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Cyprus Turkey - visit to the other side of the island - report and photo gallery

There are several reasons for diving in the Turkish part of Northern Cyprus. Curiosity, a different mentality of the natives, getting another place on the world map, lower prices for single dives, and finally adventure. Each of these reasons was mine, and the difference in price from €40 to €22 left no illusions. Important tip:
Published: December 21, 2015 - 14:56
Updated: July 22, 2023 - 12:27
Cyprus Turkey – visit to the other side of the island – report and photo gallery

There are several reasons for diving in the Turkish part of Northern Cyprus. Curiosity, a different mentality of the natives, getting another place on the world map, lower prices for single dives, and finally adventure. Each of these reasons was mine, and the difference in price from €40 to €22 left no illusions.

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Important tip: when renting a car in Cyprus, make sure that the rental company allows you to drive to Turkey. Most unfortunately do not offer this possibility. Also the insurance does not cover Northern Cyprus. However, buying such insurance is not a problem, because at every border crossing there is a booth or a window open, in which the formalities related to insurance of the car are done very quickly. The minimum period is 3 days at a cost of 22 euros, regardless of the number of passengers in the car.

On the other side of the island

On this side of the island we used 2 dive centres. The first is Shack Dive with friendly staff and the possibility to use free WiFi a short distance from the centre (e.g. during a surface break).

We went diving on a pontoon boat. The centre is unfortunately very popular and despite October it was crowded. Maybe because it is located within the town of Alsancak? The air temperature was 31° C and the water temperature was 28° C. Quite pleasant.

After splitting into groups and getting acquainted with the guides, a briefing took place. Then we got dressed in our wetsuits and liquefied our equipment, which we had to carry by ourselves to a boat parked nearby. We were a little surprised as one person was diving in a dry suit. We approached the guy with Adam and started to talk about how cold it was today. He smiled pityingly and asked about our wings. He was Turkish and he knew our native company X Deep and spoke well of it. He was just about to order their computer. We both swim in Ghosts so we were able to exchange a few sentences.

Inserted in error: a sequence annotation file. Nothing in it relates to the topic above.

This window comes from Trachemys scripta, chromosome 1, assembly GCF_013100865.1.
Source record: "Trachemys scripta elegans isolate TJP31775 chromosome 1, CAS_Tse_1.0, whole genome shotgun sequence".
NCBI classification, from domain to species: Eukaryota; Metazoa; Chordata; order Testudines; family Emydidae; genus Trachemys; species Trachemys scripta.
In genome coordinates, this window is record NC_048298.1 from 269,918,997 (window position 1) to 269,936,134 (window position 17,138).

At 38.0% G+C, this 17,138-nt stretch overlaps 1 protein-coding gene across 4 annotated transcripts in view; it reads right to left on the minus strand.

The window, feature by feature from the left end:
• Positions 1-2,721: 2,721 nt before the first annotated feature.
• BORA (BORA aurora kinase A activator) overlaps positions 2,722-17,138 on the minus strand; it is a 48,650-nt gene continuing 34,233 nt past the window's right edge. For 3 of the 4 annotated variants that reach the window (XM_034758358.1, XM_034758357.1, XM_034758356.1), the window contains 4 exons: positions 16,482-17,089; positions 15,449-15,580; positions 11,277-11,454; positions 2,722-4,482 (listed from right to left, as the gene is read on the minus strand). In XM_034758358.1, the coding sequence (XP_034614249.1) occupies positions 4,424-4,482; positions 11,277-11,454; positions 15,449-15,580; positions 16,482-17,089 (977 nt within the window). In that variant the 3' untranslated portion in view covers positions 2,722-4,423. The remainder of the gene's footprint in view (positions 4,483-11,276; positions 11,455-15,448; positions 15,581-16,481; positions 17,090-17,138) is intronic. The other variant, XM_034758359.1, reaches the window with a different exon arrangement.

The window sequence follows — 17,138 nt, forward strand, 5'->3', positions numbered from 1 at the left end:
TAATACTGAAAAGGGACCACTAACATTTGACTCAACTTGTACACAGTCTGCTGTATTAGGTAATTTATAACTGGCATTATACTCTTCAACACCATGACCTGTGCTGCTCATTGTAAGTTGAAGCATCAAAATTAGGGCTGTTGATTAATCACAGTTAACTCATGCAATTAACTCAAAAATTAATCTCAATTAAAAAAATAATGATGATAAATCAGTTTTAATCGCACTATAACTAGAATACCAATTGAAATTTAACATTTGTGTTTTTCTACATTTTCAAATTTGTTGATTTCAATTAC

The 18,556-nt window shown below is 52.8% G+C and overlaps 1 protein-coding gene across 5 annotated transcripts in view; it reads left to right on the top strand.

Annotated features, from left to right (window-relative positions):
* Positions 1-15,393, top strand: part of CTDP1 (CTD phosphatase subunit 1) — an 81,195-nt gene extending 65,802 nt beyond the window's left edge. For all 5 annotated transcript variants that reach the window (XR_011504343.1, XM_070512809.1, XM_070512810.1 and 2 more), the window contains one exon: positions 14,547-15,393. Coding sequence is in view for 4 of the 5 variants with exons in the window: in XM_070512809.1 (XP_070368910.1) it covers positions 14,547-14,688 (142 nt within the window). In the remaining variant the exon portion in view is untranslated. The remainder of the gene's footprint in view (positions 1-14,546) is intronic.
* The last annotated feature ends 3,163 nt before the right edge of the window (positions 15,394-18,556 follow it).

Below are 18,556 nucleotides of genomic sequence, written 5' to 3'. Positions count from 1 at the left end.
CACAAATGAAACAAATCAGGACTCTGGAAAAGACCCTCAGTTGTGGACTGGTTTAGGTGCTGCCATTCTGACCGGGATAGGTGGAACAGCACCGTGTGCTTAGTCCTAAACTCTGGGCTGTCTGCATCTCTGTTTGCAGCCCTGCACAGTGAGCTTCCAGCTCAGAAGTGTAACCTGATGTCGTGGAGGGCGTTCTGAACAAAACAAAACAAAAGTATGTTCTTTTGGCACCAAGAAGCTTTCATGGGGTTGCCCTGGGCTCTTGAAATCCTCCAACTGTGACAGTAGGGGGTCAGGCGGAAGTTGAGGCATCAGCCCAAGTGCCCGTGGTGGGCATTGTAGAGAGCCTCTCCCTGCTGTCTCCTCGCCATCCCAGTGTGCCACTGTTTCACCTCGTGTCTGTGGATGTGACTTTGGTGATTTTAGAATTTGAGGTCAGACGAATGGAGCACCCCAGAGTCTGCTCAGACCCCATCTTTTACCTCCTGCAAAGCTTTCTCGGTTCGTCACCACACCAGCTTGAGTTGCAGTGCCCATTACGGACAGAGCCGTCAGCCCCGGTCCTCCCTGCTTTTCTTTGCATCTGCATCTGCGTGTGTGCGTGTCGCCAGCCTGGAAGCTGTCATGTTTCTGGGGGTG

cyprtwzgola003

We dive

The first dive site was named “Wall to rock garden”. The water clarity reached 20 metres. I was surprised because at 22 metres depth a thermocline appeared and the water temperature dropped to 22° C, and 6 degrees down is quite noticeable. We looked at groupers penetrating the Cypriot corners of the Mediterranean. Overall it was so-so. Interesting terrain and nothing else. I found 2 nudibranch snails and observed typical and frequent fish for this sea. We reached a depth of 32 m.

After a break we went to a place called “Zeyko”. It was a very similar dive, but we were accompanied by the current, even quite strong in places. I observed polychaetes, starfish and single, various types of large groupers in the depths. It is interesting that “umbrella fish” – as I call them privately – swim here, and they are trumpetfish. They are not typical representatives of the Mediterranean and are practically rarely seen here. The fun started at the lowering. There we made a safety stop, and as there was a current, the vast majority of divers were holding on to the line. It so happened that everyone wanted to hold on to it at exactly 5m depth. It got crowded and it looked bad.

At the very end, already at the settlement, it turned out that the guy from the dry suit, which we made fun of a little (quite wrongly, by the way) was the owner of the Diving Centre ???? .

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Cyprus archaeologically

We spent one whole day travelling and diving at the north end of the island, a distinctly continuous headland. Here there is a dive centre called Mephisto Diving, which I sincerely recommend. Earlier we had explored Nicosia with Adam. We parked at the border and walked the old part of the Turkish town up and down. It seemed poorer and more run down. Now going to Mephisto we were surprised to discover that it is not so bad, in fact it is even quite rich compared to Cyprus of the European Union. You can see the investment. Good roads, nice houses, well-maintained housing estates, and the marina, which housed the Diving Centre we wanted, looked as if it had just been put into operation and in Switzerland, not in the Turkish part of the island.